You must have come across umpteen articles talking about the technical aspects between a single tenant model and multi-tenant model. But the fact is that the decision between single tenant and multi-tenant is a strategic one and more often decided by the business factors rather than the technical factors.
However, some of them tend to overlook the business aspects while making this decision. While single tenant may seem to be an attractive proposition for quickly moving to SaaS model without too much of risks/investment, it brings in a lot of overhead which many a time people realize only when they are bitten by the raising operational costs.
In the interest of those who are already confused between single tenant and multi-tenant – my addition (definition) to your confusion.
Single Tenant Model – Each customer gets a separate instance of the software which runs on a logically isolated hardware environment.
Multi-Tenant Model – All the customers are served from the same common software instance and hardware infrastructure.
Let’s further focus on the single tenant model. The key point to note here is this model requires a proportional increase in the resources (software, hardware and all other necessary aspects to service a customer) in line with the increasing customer base. In simple words, if you have 10 customers today you need 10 logical servers and tomorrow if this grows to 100 customers then you need 100 logical severs. Not to forget the rest of the resources, which will also keep multiplying.
Let’s further delve in to the resources to get better clarity,
1. Hardware CapEx – This is straight forward as you saw from the previous example. However, the situation can be worse when you need more than one server/machine to deploy your application. For example, if your product follows service oriented architecture then most likely you may want to have your service layer on a separate machine. or say you have a separate reporting engine that works asynchronously then again you will most likely deploy it in a separate machine (so that the live transactional ones are not affected). In this scenario you will soon end up becoming a premium customer for your hardware vendor.
2. Software Licenses – Your product would probably use a set of licensed DB/tools/utilities/third party components/etc. Most of these licenses are server based licenses, which means you need to buy them for every instance that you are setting up. This is one reason why people choose open source tools to reduce this overhead cost.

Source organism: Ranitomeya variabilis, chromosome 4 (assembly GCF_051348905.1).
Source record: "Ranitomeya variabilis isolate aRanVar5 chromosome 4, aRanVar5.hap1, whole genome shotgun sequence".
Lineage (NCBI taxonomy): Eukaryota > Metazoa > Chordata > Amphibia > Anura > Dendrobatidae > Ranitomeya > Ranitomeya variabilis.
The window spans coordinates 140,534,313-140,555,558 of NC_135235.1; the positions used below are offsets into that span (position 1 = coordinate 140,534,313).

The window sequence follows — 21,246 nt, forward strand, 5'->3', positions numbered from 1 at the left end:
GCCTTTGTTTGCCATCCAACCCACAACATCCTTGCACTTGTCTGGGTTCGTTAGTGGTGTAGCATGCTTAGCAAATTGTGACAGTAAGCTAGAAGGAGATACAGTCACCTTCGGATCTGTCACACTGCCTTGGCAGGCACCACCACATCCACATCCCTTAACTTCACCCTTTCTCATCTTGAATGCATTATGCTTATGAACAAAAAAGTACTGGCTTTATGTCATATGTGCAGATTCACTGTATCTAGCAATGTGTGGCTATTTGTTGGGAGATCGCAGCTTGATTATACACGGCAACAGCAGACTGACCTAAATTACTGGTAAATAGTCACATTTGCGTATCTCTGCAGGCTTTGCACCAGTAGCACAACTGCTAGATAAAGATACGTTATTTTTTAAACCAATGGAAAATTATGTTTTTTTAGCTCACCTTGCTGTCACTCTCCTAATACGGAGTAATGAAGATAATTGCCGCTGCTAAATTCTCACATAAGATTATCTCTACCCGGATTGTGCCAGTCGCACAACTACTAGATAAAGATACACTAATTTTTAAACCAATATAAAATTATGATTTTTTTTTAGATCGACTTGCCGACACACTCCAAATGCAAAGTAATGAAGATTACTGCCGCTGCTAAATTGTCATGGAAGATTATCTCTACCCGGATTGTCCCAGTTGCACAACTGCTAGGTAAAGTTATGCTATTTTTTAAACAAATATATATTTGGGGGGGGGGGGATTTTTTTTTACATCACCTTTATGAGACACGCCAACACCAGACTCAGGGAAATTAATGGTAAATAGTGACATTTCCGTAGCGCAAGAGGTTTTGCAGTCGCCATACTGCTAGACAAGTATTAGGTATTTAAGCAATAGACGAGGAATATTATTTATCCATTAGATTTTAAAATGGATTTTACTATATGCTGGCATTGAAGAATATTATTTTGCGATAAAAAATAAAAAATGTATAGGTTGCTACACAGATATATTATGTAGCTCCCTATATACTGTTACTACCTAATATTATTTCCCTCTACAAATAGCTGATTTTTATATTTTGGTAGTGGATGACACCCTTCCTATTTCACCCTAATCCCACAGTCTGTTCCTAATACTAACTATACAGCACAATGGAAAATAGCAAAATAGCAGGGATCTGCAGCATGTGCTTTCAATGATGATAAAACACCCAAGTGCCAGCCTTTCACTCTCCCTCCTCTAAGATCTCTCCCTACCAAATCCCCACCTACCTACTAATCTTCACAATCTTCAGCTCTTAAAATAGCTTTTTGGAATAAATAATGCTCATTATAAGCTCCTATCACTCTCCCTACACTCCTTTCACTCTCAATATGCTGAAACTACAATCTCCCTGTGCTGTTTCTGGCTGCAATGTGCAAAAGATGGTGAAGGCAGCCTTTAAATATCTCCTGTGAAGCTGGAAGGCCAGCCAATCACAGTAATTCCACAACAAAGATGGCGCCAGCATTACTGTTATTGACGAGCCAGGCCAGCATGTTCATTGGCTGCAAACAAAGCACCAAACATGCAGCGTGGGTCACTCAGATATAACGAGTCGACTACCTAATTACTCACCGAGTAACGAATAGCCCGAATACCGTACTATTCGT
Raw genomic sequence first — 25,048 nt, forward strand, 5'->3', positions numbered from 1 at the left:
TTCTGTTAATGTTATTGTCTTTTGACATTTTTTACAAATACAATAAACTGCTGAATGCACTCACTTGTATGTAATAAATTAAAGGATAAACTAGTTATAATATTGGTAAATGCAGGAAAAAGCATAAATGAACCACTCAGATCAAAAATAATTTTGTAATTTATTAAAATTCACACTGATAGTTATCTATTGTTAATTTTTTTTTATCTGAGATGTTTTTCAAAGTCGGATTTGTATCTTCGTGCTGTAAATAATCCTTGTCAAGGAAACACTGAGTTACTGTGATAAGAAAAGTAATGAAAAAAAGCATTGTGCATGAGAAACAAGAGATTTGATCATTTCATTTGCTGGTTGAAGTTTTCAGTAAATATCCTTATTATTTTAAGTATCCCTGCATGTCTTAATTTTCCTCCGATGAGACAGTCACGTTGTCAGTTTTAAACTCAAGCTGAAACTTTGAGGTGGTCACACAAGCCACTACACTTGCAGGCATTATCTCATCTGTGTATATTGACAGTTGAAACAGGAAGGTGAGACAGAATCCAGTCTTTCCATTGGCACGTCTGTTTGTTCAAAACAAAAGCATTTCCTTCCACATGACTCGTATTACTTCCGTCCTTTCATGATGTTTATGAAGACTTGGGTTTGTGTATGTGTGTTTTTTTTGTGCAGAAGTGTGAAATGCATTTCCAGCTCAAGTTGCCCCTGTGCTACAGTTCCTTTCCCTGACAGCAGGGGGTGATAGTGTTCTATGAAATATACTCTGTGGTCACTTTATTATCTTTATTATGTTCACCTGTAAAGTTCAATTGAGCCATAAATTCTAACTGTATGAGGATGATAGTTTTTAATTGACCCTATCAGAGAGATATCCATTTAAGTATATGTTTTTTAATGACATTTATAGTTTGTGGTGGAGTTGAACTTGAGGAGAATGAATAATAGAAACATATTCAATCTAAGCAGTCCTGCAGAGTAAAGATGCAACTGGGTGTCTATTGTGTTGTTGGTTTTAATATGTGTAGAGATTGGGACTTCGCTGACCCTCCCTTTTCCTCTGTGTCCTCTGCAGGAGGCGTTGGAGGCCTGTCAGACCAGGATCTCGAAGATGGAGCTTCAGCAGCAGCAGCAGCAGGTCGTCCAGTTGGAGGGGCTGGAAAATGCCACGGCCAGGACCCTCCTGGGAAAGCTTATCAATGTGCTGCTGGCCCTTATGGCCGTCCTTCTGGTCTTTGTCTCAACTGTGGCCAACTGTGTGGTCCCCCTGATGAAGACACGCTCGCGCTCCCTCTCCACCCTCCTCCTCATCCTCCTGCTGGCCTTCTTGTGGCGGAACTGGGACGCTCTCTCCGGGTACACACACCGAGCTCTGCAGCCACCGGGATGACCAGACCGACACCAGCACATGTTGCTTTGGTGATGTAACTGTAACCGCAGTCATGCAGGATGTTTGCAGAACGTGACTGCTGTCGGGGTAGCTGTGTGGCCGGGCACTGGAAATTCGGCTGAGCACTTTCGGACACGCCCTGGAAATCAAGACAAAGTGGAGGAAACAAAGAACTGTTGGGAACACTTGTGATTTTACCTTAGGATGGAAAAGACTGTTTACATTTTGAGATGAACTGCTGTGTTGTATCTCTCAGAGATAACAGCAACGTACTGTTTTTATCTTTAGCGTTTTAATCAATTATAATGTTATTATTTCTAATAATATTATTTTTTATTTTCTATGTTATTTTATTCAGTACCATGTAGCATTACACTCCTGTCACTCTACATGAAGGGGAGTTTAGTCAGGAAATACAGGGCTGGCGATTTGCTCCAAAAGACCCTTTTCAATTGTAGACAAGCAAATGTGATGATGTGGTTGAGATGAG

3. Implementation Cost – Most of the single tenant versions (which probably would have been working in a on-premise model earlier) do not provide sophisticated levels of customizability/configurability. While they support the basic level of changes through settings, your customers may want beyond that. Therefore, the implementation time for tweaking your product to meet the customer expectations is going to be considerable. From what I have seen this ranges anywhere between 2 weeks to 6 months (depending on the complexity of the product and the client requirements).
4. Running cost – Rapid breeding of your hardware systems are going to pose you a big challenge on the Saas operational expenses (OpEx). This includes everything ranging from your power consumption, (rack) space cost, system admin person, infrastructure monitoring tools, OS upgrades, Anti virus softwares, etc. One other key challenge is the product upgrade. You need to replicate all the release engineering steps (backup, deploy, test, etc.) ‘n’ times, where ‘n’ is your number of customers. Automating your release engineering process may help you bring down this cost.
5. Software Maintenance Cost – It’s fair to expect that your customers are going to ask for changes down the line, if not big ones definitely a small set of enhancements. Now, you don’t have a choice other than to do these changes on the instance that was given to that particular customer. Else, if you intend to maintain a single copy of your product then you will have to do it on the common product and rollout that change across to all the instances, which again is a big overhead. So, you will naturally end up having a large maintenance team to carry over these activities, which is not adding much value to your business.
This is not to support one model over the other, rather the point is to be aware about the pros and cons in each model and be more objective in your strategic decision. As you saw, Single Tenant model is attractive to begin with but you will have to work on your multi-tenant solution to meet your growing customer base.
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